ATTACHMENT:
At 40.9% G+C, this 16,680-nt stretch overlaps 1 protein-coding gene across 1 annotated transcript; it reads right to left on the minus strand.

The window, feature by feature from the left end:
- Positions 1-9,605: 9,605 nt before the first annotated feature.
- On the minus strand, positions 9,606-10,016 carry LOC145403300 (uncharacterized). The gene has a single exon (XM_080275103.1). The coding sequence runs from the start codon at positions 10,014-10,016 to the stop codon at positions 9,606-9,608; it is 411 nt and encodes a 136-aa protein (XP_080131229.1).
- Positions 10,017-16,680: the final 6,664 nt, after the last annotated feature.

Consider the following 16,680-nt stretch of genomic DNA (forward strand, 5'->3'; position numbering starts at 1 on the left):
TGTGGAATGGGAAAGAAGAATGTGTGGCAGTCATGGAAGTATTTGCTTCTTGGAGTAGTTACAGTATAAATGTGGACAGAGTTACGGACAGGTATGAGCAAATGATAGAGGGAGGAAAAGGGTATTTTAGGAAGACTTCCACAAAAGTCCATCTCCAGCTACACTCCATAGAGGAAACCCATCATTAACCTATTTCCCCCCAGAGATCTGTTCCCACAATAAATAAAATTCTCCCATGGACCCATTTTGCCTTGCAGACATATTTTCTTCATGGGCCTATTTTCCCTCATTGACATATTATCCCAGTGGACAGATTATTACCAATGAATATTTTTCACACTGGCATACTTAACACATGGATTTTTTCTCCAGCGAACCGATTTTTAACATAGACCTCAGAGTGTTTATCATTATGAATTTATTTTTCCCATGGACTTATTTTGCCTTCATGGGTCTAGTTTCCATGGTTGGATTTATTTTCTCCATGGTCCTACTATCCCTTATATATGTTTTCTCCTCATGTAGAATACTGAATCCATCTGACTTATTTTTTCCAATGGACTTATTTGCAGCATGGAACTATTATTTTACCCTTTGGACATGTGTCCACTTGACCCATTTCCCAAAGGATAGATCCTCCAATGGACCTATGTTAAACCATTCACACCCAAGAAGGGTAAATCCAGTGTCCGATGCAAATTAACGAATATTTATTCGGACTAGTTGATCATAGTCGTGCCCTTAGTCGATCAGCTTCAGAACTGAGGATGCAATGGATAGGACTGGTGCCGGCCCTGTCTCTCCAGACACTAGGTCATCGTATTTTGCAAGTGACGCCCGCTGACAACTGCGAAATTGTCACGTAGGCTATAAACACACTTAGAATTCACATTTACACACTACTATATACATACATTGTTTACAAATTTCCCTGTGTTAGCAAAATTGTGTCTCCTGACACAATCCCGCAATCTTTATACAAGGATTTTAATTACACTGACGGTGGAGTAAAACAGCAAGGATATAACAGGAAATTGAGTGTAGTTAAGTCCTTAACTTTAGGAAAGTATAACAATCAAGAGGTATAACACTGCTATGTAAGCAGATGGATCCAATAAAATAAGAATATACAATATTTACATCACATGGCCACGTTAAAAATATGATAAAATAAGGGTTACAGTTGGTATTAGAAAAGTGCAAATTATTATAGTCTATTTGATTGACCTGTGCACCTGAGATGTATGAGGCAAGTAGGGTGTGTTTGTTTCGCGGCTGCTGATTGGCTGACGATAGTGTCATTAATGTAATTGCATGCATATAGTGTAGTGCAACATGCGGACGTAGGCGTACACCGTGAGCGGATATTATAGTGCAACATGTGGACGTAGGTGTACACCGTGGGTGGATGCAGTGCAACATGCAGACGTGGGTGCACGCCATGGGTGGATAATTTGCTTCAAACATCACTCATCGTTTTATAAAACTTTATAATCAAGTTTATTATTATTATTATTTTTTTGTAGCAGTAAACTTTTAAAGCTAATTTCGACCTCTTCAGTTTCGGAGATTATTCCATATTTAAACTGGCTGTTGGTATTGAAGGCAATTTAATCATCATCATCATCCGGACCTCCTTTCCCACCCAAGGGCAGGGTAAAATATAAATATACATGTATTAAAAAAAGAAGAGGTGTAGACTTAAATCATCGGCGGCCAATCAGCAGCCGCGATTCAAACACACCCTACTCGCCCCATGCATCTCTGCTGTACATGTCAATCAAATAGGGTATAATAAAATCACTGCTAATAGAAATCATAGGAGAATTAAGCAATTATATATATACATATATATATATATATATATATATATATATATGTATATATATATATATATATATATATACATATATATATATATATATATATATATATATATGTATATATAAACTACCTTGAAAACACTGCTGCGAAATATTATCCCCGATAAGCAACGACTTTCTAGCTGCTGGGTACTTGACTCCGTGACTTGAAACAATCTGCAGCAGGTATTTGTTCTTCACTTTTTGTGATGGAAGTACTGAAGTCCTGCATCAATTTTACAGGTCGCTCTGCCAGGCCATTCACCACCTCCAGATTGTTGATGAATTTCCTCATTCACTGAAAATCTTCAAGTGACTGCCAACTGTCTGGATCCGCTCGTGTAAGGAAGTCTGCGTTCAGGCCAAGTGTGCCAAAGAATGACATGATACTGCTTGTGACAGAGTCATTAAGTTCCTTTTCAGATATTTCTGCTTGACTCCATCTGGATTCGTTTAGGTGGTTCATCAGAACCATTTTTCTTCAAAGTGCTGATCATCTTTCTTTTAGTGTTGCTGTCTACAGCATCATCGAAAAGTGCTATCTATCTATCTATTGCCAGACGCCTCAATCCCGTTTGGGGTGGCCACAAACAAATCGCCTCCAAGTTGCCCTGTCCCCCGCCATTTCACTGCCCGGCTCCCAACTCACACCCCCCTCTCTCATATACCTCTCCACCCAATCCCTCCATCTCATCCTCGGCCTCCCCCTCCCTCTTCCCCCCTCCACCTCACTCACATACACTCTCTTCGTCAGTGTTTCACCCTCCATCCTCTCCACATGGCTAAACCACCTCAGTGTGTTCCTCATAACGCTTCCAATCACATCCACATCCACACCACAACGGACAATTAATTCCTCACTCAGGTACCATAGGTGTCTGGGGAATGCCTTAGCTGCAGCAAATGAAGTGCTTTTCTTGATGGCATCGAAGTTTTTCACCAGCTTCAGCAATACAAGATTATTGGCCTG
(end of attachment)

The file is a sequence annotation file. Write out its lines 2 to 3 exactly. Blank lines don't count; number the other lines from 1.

The window, feature by feature from the left end:
- Positions 1-9,605: 9,605 nt before the first annotated feature.